5.1 ECONOMIC RIGHTS

    a) Right of reproduction: Reproduction means the copying of a work in any manner or form. Examples of the same are the copying of an article from a book and its inclusion in a research paper, the storage of a song on a CD-ROM, the recording of a dramatic work as a film, the making of a three-dimensional work from a two-dimensional work, the downloading of a picture from the Internet, etc. An author has the right to prevent the unauthorized reproduction of her work. The right to distribution is another aspect of the right to reproduction. The right of distribution grants the author the exclusive right to authorize distributions of her work to the public. It would make no sense to be able to prevent unauthorized reproduction of your work while at the same time not being able to prevent the distribution of the copies.

    b) Rights of translation and adaptation: Translation right means writing work in one language into another language. An adaptation of a work is the adjustment of work, it's re-modeling into another form. Examples include the adaptation of a novel into a film, the fixation of a dramatic-musical work in a film, the adaptation of a poem into a prose work, etc.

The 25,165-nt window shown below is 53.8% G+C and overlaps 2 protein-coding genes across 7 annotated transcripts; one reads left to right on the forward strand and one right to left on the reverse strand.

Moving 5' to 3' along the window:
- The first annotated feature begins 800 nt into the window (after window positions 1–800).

c) Rights of public performance, broadcasting and communication to the public: 'Performance' means any acoustic or visual presentation of the work before the public. ‘Public’ not always means the public at large. It means a large number of people who do not qualify as a family or closest social acquaintances. Not all those people need to be present while the work is performed. It suffices that they have access to it. ‘Broadcasting’ refers to transmissions of sounds and/or images by electromagnetic waves (wireless means) to enable reception of the sounds or images, which are transmitted, by members of the general public. An example would be the broadcasting of a documentary by the National Geography by the emission of a terrestrial or satellite TV signal. Do not forget to add communication to the public by the means of internet. If you upload/stream any copyrighted work on the internet without due authorization from the author, you may be liable for copyright infringement. Further, copying work or download the same in your system may amount to infringement of the right to reproduction of the author.

    The exercise of economic rights is subject to a few limitations. I shall discuss the same in the next article. Now, let’s jump to moral rights. Moral rights are the special rights of the creator/author of a work that aim to protect certain personal interests. It has two elements namely the 'right of paternity' and the 'right of integrity'. 

    5.2 MORAL RIGHTS

    a) The right of paternity: The 'right to paternity' means the right to claim authorship over the work.